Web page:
Debt fears cast a cloud over outlook for stocks

Ross Westgate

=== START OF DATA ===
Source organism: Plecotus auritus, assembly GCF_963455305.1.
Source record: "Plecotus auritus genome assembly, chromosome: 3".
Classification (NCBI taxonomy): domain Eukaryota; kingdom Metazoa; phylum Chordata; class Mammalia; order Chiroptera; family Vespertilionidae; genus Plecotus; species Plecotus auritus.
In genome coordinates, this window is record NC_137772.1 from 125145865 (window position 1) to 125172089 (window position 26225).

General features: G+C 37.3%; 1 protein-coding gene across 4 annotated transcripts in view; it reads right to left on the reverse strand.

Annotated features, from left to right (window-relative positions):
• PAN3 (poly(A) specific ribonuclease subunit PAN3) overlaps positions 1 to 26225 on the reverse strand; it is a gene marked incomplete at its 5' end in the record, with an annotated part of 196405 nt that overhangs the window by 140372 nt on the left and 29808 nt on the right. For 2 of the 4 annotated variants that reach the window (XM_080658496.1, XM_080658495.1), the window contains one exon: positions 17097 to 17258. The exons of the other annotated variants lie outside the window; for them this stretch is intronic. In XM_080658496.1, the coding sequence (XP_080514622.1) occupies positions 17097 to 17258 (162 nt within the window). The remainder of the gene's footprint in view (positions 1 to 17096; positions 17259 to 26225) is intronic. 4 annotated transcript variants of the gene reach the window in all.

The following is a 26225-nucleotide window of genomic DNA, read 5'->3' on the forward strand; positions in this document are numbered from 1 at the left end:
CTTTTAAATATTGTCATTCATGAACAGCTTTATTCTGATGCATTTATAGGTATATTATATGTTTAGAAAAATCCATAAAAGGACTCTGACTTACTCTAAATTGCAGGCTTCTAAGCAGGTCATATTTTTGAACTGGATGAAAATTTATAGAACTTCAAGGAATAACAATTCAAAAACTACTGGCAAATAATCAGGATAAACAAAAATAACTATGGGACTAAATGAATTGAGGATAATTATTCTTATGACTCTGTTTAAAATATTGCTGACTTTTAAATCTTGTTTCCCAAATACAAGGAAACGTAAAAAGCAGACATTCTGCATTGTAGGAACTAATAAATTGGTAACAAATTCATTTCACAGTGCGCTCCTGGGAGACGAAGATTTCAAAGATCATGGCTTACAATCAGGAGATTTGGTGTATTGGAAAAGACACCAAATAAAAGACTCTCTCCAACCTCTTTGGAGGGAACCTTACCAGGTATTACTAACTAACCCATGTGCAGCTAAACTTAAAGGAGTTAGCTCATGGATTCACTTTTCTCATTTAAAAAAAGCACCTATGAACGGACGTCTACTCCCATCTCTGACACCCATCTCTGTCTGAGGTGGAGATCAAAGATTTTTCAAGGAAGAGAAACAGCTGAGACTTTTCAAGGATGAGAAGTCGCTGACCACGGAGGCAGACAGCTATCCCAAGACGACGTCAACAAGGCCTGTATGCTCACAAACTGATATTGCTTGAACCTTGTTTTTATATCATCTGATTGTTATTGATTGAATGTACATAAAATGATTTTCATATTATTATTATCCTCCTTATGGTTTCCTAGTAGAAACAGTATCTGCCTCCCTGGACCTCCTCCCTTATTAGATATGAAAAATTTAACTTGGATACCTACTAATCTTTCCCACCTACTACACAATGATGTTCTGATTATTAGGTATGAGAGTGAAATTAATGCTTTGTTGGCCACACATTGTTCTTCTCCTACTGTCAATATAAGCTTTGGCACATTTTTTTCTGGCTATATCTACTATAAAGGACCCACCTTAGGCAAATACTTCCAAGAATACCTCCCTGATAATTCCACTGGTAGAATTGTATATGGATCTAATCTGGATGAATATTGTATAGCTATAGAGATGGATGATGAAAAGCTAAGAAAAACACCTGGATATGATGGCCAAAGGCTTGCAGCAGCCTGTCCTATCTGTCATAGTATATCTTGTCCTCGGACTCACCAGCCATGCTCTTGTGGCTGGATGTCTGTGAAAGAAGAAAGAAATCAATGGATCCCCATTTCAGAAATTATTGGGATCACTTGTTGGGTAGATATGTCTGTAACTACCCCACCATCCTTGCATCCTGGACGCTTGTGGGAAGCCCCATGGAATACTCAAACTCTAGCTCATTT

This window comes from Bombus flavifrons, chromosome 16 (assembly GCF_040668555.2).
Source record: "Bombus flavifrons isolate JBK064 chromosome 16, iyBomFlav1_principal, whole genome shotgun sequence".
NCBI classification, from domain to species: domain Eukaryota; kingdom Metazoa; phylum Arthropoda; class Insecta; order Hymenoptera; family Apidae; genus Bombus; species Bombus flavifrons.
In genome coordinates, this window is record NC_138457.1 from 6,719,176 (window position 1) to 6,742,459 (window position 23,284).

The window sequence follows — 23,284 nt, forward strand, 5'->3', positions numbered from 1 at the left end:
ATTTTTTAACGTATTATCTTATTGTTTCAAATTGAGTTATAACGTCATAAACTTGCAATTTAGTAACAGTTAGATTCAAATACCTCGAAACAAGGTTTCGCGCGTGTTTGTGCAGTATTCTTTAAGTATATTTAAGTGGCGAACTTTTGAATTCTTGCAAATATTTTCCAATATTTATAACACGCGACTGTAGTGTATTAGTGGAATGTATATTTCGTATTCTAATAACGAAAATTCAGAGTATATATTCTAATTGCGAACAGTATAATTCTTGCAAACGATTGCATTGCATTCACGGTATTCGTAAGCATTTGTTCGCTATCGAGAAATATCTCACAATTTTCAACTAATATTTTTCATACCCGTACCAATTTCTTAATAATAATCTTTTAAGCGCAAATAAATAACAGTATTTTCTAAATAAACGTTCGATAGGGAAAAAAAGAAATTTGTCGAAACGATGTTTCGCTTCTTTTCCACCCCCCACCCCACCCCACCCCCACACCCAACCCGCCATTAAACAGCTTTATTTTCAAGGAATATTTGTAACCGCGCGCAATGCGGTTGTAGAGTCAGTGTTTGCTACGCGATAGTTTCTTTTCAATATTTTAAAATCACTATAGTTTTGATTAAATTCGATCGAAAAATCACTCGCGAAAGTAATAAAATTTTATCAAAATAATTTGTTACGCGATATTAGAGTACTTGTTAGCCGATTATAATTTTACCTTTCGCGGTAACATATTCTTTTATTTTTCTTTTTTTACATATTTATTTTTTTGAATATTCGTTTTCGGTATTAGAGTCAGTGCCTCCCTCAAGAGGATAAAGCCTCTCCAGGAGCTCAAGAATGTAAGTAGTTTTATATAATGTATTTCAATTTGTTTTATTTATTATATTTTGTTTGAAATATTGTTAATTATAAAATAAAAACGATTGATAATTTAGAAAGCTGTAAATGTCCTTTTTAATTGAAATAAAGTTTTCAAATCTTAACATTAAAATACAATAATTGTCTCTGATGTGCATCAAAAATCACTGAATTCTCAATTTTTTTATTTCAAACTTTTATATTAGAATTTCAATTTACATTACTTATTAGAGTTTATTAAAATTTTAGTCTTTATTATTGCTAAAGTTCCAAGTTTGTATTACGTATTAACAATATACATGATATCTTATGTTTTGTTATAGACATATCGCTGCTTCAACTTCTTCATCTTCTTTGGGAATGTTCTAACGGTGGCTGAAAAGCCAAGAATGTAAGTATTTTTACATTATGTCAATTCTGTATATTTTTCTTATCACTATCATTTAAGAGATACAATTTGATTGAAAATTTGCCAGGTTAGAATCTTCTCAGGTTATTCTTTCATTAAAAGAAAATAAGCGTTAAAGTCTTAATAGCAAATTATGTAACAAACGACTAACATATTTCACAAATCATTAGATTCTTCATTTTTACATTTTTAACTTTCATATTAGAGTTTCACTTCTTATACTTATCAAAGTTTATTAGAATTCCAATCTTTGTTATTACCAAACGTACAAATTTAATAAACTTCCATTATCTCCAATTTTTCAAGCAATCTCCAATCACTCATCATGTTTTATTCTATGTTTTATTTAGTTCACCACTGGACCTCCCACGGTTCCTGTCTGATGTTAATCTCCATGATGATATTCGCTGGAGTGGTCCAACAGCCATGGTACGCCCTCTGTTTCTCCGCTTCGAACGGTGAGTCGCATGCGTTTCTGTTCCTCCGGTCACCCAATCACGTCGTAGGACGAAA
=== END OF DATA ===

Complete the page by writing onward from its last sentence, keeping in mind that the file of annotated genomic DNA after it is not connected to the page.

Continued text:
The FTSE 100 hit its highest point for the year last week, boosted by big gains for the banks. But that was until Royal Bank of Scotland (RBS) chief executive Stephen Hester handed out a dose of reality. Unlike Lloyds he refused to speculate that the worst is over and pointed out the next two years will be poor in terms of results for the government majority owned bank. Now investors are wondering whether that&rsquo;s RBS specific or whether they too have to question the reality and sustainability of a stock market rally that&rsquo;s taken prices up over 30 per cent since their March lows and into positive territory for the year. The bulls of course believe that the current upside surprise in earnings will continue to dominate the market landscape in influence and perhaps we might enter a virtuous circle. Mike Lenhoff of Brewin Dolphin describes this as one where balance sheets drove growth and where growth might now drive balance sheets.<br /><br />The bears by contrast think cost cutting can only provide a one time boost to income and that rising unemployment and the continued deleveraging of consumers and financials will provide a major drag on any future top line growth.<br /><br />Then of course there&rsquo;s the stimulus. Market optimists argue that part of what we&rsquo;re also experiencing is the expectation of a clean handover of the baton from stimulation from the consumer (2000-2006) to the government and central banks. This though may be more short-lived than many in the bullish camp believe because the price of stimulation, regardless of whether its source is the private or public sector, holds the promise of being more of a growth inhibitor. The &ldquo;price&rdquo; is higher taxes and less government spending and that&rsquo;s a trend that will impede growth and diminish the development of price earning ratios for stocks.<br /><br />CNBC regular Ed Kass sums up these fears: &ldquo;With the debt super cycle continuing apace (but in a public sector context), the fragility and inherently unstable balance of financial terror argues, to this observer, for a not-so-benign and extremely volatile stock market future.&rdquo;<br /><br />The likelihood therefore is that we&rsquo;re now in an extended stock market trading range that could last for several years to come and that we&rsquo;re now at the upper end of that trading range. <br /><br />Ross Westgate anchors Strictly Money each weekday on CNBC.